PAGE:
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Conservative outsider Rick Scott says he's making history with his pick for lieutenant governor.
Scott's pick, Jacksonville-area state Rep. Jennifer Carroll, "is the first African-American Republican woman to be part of a statewide ticket in Florida," the Scott campaign said in a Sept. 2, 2010, news release.
Carroll was born in Trinidad and moved to Florida in 1986, according to her state House website. Scott called her the "embodiment of the American Dream."
But is she the first black Republican woman on a statewide ticket?
In short, yes.
The lieutenant governor's position has existed two separate times in state history. The first came from 1865-1889, the Reconstruction period following the Civil War, but the position was elected independent of the governor. In those years, the lieutenant governor served as ex-officio president of the Senate and cast tie-breaking votes. The lieutenant governor also was next in the line of succession to be governor.
The post was abandoned from 1889-1968, before being revived. Since then, candidates for governor select a prospective lieutenant governor. The two then run together as joint candidates, or a ticket.
That makes this year's two major tickets -- Scott and Carroll for Republicans, and Alex Sink and Rod Smith for Democrats -- just the 11th set in state history. The first modern-day lieutenant governor, Ray C. Osborne, was appointed by then-Gov. Claude Kirk following an amendment to the state Constitution.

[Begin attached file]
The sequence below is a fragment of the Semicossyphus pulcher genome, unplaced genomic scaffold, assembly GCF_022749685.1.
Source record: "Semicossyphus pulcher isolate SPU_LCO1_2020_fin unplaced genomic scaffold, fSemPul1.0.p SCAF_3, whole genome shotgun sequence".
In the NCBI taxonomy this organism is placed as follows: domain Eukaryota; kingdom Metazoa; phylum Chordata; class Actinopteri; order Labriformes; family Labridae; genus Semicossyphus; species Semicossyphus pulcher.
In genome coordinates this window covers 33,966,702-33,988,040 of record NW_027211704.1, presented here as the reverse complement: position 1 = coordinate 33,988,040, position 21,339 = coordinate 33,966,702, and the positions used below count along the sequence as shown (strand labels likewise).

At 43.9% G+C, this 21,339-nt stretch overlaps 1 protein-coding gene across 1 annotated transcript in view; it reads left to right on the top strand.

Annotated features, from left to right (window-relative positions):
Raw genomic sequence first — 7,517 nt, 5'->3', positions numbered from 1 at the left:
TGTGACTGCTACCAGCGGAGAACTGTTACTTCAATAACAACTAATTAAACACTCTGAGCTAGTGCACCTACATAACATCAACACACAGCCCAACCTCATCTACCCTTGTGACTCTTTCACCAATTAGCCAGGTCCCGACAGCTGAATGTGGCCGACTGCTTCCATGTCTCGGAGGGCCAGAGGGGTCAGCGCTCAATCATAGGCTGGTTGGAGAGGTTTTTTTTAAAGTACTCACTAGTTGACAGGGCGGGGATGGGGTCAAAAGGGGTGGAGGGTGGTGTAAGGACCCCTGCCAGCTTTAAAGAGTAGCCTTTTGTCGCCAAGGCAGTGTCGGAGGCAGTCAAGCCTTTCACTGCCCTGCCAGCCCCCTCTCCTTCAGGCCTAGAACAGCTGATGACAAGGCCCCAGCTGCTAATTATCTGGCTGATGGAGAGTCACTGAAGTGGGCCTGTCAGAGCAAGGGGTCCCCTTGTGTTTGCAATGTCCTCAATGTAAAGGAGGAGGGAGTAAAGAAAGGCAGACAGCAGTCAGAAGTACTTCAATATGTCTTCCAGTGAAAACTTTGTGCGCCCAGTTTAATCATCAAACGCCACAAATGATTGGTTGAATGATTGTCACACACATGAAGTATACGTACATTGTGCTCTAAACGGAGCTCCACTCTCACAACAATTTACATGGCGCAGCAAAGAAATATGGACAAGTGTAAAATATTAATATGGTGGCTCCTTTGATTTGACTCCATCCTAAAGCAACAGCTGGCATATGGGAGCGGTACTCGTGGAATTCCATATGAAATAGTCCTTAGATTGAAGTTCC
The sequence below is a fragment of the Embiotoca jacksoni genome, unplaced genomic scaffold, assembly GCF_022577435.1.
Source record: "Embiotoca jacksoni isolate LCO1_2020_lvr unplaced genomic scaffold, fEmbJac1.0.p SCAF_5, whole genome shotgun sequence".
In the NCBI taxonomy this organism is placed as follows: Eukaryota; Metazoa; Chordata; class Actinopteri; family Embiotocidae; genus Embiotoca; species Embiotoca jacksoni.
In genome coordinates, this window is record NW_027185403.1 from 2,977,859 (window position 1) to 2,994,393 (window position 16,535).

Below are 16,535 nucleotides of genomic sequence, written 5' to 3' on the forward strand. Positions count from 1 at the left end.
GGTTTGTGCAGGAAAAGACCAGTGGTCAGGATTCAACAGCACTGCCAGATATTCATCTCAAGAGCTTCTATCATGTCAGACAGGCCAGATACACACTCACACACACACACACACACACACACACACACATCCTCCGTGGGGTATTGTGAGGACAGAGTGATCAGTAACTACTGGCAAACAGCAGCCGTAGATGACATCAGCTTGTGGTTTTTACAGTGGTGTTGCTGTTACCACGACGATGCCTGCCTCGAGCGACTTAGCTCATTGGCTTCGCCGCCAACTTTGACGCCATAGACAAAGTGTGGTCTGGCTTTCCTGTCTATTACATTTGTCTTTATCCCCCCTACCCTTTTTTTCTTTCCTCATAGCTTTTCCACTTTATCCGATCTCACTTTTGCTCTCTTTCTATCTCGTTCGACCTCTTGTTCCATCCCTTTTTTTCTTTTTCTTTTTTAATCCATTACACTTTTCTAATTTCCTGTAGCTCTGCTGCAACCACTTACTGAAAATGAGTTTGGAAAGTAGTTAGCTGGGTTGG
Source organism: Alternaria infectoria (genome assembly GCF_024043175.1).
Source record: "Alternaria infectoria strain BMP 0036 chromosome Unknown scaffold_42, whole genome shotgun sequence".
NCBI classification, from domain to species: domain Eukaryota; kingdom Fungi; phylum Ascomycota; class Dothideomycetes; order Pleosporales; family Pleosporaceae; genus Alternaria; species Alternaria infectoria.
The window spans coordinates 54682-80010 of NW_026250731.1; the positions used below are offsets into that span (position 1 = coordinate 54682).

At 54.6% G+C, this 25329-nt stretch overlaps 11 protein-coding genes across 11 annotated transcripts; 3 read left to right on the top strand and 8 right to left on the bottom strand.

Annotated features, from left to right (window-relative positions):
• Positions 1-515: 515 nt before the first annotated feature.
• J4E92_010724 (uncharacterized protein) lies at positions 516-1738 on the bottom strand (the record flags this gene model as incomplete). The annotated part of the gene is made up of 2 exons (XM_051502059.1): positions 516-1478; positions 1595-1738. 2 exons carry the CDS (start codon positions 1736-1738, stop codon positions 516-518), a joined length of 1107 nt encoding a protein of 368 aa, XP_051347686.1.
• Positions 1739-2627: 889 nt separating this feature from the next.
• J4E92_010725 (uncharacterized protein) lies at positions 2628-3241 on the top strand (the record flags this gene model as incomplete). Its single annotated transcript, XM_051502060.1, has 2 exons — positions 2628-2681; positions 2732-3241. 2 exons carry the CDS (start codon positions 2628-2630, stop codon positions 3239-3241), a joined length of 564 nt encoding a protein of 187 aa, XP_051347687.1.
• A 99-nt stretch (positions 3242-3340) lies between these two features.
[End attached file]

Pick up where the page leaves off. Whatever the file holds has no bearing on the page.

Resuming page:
Carroll is the third Republican woman to be selected as the GOP candidate for lieutenant governor, but the first black woman.
In 1978, former U.S. Sen. Paula Hawkins was a candidate for lieutenant governor on a ticket with Jack Eckerd. The two lost to Bob Graham and Wayne Mixson.
Then in 2003, Toni Jennings became the first woman lieutenant governor. She was nominated by Gov. Jeb Bush to replace Frank Brogan. (Bush picked Sandra Mortham as a running mate in late 1997, but she withdrew after only two months when questions were raised about her office practices and spending as secretary of state.)
We also should note that Carroll is the first black woman to be a major party nominee for lieutenant governor. Claude Kirk, the quixotic former Republican governor, attempted a comeback as a Democrat in 1978 and ran with state Rep. Mary Singleton, the first black woman elected to the Jacksonville City Council. The two lost in the primary.
And she's the third major party black candidate for lieutenant governor. David Montgomery, a Republican, was the first during Reconstruction in 1876. The second was Darryl Jones, who was Democrat Jim Davis' running mate in 2006.
We noticed that the Scott campaign used "African-American" to describe Carroll though she was born in Trinidad in the Caribbean. Carroll on her website describes herself as black, but she also is chair of the Republican Party of Florida African-American Leadership Council.
We really don't want to get into a race debate about what constitutes African-American. Suffice to say she is the first black woman to be on the GOP ticket.
In announcing his pick for lieutenant governor, Scott said Carroll "is the first African-American Republican woman to be part of a statewide ticket in Florida." The sample size is smaller than you might think, but Scott is right. We rate his statement True.
Jacksonville Times-Union, "Jennifer Carroll would be second Jacksonville woman to run for lieutenant governor," Sept. 2, 2010
Rick Scott campaign, "Rick Scott Announces Rep. Jennifer Carroll Is His Lieutenant Governor Pick," Sept. 2, 2010
Florida State Archives, lieutenant governor, accessed Sept. 3, 2010
St. Petersburg Times historical archives
Florida Division of Elections, election results
Florida's Black Public Officials, 1867-1924
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